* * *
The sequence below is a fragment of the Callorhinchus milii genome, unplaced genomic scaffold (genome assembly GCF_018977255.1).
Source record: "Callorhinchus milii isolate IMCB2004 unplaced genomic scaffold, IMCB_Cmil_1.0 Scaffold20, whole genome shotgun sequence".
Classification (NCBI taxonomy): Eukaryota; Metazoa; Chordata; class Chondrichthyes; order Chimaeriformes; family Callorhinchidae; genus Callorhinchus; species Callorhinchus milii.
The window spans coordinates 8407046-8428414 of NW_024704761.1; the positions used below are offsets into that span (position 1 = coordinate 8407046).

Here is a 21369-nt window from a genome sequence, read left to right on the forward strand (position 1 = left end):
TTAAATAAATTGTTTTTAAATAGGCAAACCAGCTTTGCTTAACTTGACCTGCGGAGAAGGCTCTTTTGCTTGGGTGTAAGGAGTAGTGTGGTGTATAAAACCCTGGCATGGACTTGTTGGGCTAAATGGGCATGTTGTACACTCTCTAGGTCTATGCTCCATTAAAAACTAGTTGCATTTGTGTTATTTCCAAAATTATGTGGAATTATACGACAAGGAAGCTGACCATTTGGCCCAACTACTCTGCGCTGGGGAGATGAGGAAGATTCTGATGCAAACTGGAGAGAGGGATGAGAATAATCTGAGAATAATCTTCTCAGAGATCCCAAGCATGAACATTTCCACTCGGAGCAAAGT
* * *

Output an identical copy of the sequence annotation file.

The sequence below is a fragment of the Callorhinchus milii genome, unplaced genomic scaffold (genome assembly GCF_018977255.1).
Source record: "Callorhinchus milii isolate IMCB2004 unplaced genomic scaffold, IMCB_Cmil_1.0 Scaffold20, whole genome shotgun sequence".
Classification (NCBI taxonomy): Eukaryota; Metazoa; Chordata; class Chondrichthyes; order Chimaeriformes; family Callorhinchidae; genus Callorhinchus; species Callorhinchus milii.
The window spans coordinates 8407046-8428414 of NW_024704761.1; the positions used below are offsets into that span (position 1 = coordinate 8407046).

Here is a 21369-nt window from a genome sequence, read left to right on the forward strand (position 1 = left end):
TTAAATAAATTGTTTTTAAATAGGCAAACCAGCTTTGCTTAACTTGACCTGCGGAGAAGGCTCTTTTGCTTGGGTGTAAGGAGTAGTGTGGTGTATAAAACCCTGGCATGGACTTGTTGGGCTAAATGGGCATGTTGTACACTCTCTAGGTCTATGCTCCATTAAAAACTAGTTGCATTTGTGTTATTTCCAAAATTATGTGGAATTATACGACAAGGAAGCTGACCATTTGGCCCAACTACTCTGCGCTGGGGAGATGAGGAAGATTCTGATGCAAACTGGAGAGAGGGATGAGAATAATCTGAGAATAATCTTCTCAGAGATCCCAAGCATGAACATTTCCACTCGGAGCAAAGT